Monday, November 02, 2009

Thomas Van Stein Lecture

Under The Hunters Moon
I had the good fortune tonight of attending a lecture on Nocturne painting with Thomas Van Stein. The lecture was at the Wildling Museum in Los Olivos, CA. I had been waiting for over a month to go to this event. The wait was well worth it. Van Stein spoke about the history of nocturne painting while presenting a slideshow of nocturne images, some of which I had not seen, images by Turner, Whistler, Van Gogh, Frank Tenny Johnson, Rembrant, Remington, Granville Redmond and a host of others were shown. Van Stein also presented images he had painted in France and along the California coast.

Thomas Van Stein with demo painting on the left and one of his framed works on the right.

After the presentation was finished we all went outside where Van Stein had his easel set up for a demonstration of nocturne painting. This was great and allowed us to see how Van Stein works his magic. Van Stein chose this night as it would be under the Hunters Moon. Earlier in the evening before sunset the moon had risen and was quite the sight to see. I took this photo from the backyard shortly before heading over to Los Olivos for the presentation. The Hunters moon was showing it's dominance over the landscape and why so many of us artists are drawn to painting it in our nocturnes.

Van Stein was very gracious and allowed us to ask any questions we wanted while he painted. The painting was completed in about 30 or so minutes to a level he deemed enough to finish off the small details later in the studio. I was amazed at how fast he was able to block in color and then refine the painting all with a minimum of light. Van Stein uses two book lights mounted to the easel and a Maglight mounted on the cap he wore. After the demonstration we all went back into the studio to see the painting in better light. Here is a close-up of the Demo painting...not a very good photo because you can't see the detail and color work in it. Sorry about that.

It was a beautiful brightly lit night that was perfect for this demonstration. I had a great time and was able to speak to Thomas who is a very cool guy. I learned a few things and saw some deadly nocturne paintings in his presentation so it was a very good night. I wish I had remembered my camera in the car to show more pics but I was busy drooling over the nocturnes.
Click here to see more of Van Steins Work


Anonymous said...

Ron, I have been really trying to get to grips with painting in oil recently, with particular emphasis on glazing and your interest in nocturnes is good timing! I'm struggling with every aspect of oil painiting.... and hope it will get easier one of these days.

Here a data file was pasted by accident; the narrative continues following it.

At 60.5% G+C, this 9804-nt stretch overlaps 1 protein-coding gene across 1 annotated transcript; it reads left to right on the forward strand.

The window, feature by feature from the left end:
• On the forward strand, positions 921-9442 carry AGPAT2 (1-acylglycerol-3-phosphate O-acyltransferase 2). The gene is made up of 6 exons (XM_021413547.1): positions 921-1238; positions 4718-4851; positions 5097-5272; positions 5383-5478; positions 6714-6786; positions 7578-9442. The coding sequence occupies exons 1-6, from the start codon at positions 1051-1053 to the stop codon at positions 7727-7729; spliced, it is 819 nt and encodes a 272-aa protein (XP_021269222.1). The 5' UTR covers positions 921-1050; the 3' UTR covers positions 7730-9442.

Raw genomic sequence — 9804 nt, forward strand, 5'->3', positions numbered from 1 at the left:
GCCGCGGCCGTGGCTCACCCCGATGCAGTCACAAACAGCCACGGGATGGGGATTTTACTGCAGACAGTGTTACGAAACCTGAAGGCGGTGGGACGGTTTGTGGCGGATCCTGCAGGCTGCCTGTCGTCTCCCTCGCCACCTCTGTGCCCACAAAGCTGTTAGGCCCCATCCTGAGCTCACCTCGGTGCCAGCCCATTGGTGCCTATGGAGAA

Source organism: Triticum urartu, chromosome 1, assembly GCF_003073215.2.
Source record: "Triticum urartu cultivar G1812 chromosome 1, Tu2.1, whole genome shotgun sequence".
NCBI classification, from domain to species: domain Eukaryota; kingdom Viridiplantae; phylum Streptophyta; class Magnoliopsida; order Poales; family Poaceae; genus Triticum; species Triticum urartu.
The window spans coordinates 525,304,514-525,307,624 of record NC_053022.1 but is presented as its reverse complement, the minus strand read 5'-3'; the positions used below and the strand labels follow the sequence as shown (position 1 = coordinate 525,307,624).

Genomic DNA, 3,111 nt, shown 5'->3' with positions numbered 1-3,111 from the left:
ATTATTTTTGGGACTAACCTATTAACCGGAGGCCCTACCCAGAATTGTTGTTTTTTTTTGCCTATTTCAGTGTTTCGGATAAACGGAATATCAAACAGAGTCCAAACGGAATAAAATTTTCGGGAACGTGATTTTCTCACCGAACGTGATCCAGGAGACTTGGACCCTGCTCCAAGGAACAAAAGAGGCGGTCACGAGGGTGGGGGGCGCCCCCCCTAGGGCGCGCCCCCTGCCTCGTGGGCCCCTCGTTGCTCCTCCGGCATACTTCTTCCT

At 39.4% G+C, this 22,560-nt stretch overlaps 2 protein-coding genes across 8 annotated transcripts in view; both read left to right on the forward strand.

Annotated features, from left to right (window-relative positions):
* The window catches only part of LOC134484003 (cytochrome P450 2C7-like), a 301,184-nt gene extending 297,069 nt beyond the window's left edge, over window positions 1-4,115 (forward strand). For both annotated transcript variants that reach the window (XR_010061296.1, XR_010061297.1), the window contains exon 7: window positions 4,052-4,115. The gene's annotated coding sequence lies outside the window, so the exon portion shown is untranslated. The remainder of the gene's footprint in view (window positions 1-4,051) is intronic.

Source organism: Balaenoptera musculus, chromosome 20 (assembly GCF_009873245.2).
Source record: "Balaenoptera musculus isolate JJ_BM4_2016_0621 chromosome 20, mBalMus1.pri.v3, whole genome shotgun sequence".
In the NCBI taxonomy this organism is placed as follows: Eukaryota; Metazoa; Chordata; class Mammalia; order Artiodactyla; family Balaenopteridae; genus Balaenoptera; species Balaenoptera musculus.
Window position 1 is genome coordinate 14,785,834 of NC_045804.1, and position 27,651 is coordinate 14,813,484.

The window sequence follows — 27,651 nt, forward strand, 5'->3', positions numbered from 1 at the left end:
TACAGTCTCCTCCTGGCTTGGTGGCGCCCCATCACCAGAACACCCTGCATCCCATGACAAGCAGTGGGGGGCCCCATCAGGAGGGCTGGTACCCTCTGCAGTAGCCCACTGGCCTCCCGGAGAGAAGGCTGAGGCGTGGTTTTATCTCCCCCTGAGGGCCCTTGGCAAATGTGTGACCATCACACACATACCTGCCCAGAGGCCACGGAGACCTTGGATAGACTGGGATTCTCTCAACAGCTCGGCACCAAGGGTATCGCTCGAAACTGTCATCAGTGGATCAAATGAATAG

I adore your landscapes and always check your blog for inspiration and great tips.
Maggie L

Ron Guthrie said...

Hi Maggie,
Thanks for the gracious comments. Oils are a wonderful medium but we all have our days when things don't go right. It does get easier but half the fun is getting to that point. The other half of the fun is chasing what we still are trying to learn. Thanks again Maggie.

Mick Carney said...

Sounds like an interesting night, it's great to spend time with other artists who can provide inspiration and are prepared to share their enthusiasm and skill. Looking forward to your next nocturne.

Ron Guthrie said...

Hi Mick,
Just looking at a nocturne can get me inspired. Speaking to Thomas and seeing how he handles his nocturnes gives me more insight into how to go about creating a nocturne. It's always great to get around other artists and see their always learn something. Plus, there is the "fun factor" where it is just fun to be around people who share your interests....I'm sure you know this from the workshop you were recently involved in Mick.

Sheila said...

thanks so much for sharing your experience with Van Stein. I think your work is as wonderful as his. I also love the way you are so clever in making yourself a wet canvas carrier. I think I saw one just like that retailing for about $80.

Ron Guthrie said...

Hi Sheila,
I wish you could have attended the lecture would have really liked it. Los Olivos is one of those sleepy little towns where you can leave your easel sitting parked across the street as you give a lecture and it is still there when the lecture was over. You could never do that nowadays where I grew up, hahaha.

Yeah, building the carrier was lots of fun and I loved the cost. Next I'm going to build an 8"x10" & 12"x16" carrier.

Thanks for taking a look Sheila, always good to hear from you.